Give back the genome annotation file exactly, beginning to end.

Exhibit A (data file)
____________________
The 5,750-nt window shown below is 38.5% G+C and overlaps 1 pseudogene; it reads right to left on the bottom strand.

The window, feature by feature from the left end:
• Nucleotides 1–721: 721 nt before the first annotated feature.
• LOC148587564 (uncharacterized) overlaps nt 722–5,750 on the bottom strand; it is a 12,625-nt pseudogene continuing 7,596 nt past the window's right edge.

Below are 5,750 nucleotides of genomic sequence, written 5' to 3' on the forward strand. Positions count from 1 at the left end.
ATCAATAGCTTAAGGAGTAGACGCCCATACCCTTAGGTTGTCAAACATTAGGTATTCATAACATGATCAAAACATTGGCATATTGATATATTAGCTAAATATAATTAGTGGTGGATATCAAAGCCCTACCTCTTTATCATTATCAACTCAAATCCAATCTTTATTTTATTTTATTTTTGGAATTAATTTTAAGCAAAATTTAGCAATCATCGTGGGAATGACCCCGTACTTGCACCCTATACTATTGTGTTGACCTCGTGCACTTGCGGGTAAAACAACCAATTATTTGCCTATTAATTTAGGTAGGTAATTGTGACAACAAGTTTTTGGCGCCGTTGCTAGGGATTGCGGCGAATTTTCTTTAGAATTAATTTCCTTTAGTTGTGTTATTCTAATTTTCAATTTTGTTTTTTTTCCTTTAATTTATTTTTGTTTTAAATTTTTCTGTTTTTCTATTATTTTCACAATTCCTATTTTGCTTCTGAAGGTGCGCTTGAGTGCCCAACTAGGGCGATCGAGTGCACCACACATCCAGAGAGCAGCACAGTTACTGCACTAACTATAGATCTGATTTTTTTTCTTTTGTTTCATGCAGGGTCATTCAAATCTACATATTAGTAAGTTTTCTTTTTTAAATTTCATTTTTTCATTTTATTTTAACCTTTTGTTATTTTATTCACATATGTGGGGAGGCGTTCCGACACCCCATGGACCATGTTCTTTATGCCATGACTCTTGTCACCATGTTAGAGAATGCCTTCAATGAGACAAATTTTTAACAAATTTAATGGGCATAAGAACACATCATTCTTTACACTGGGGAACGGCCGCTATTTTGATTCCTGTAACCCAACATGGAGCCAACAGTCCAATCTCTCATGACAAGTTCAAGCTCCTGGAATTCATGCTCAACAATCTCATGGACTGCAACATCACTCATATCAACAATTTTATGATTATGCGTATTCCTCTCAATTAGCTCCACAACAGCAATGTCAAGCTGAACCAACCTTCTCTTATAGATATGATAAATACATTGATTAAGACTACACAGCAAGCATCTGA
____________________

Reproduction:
The 5,750-nt window shown below is 38.5% G+C and overlaps 1 pseudogene; it reads right to left on the bottom strand.

The window, feature by feature from the left end:
• Nucleotides 1–721: 721 nt before the first annotated feature.
• LOC148587564 (uncharacterized) overlaps nt 722–5,750 on the bottom strand; it is a 12,625-nt pseudogene continuing 7,596 nt past the window's right edge.

Below are 5,750 nucleotides of genomic sequence, written 5' to 3' on the forward strand. Positions count from 1 at the left end.
ATCAATAGCTTAAGGAGTAGACGCCCATACCCTTAGGTTGTCAAACATTAGGTATTCATAACATGATCAAAACATTGGCATATTGATATATTAGCTAAATATAATTAGTGGTGGATATCAAAGCCCTACCTCTTTATCATTATCAACTCAAATCCAATCTTTATTTTATTTTATTTTTGGAATTAATTTTAAGCAAAATTTAGCAATCATCGTGGGAATGACCCCGTACTTGCACCCTATACTATTGTGTTGACCTCGTGCACTTGCGGGTAAAACAACCAATTATTTGCCTATTAATTTAGGTAGGTAATTGTGACAACAAGTTTTTGGCGCCGTTGCTAGGGATTGCGGCGAATTTTCTTTAGAATTAATTTCCTTTAGTTGTGTTATTCTAATTTTCAATTTTGTTTTTTTTCCTTTAATTTATTTTTGTTTTAAATTTTTCTGTTTTTCTATTATTTTCACAATTCCTATTTTGCTTCTGAAGGTGCGCTTGAGTGCCCAACTAGGGCGATCGAGTGCACCACACATCCAGAGAGCAGCACAGTTACTGCACTAACTATAGATCTGATTTTTTTTCTTTTGTTTCATGCAGGGTCATTCAAATCTACATATTAGTAAGTTTTCTTTTTTAAATTTCATTTTTTCATTTTATTTTAACCTTTTGTTATTTTATTCACATATGTGGGGAGGCGTTCCGACACCCCATGGACCATGTTCTTTATGCCATGACTCTTGTCACCATGTTAGAGAATGCCTTCAATGAGACAAATTTTTAACAAATTTAATGGGCATAAGAACACATCATTCTTTACACTGGGGAACGGCCGCTATTTTGATTCCTGTAACCCAACATGGAGCCAACAGTCCAATCTCTCATGACAAGTTCAAGCTCCTGGAATTCATGCTCAACAATCTCATGGACTGCAACATCACTCATATCAACAATTTTATGATTATGCGTATTCCTCTCAATTAGCTCCACAACAGCAATGTCAAGCTGAACCAACCTTCTCTTATAGATATGATAAATACATTGATTAAGACTACACAGCAAGCATCTGA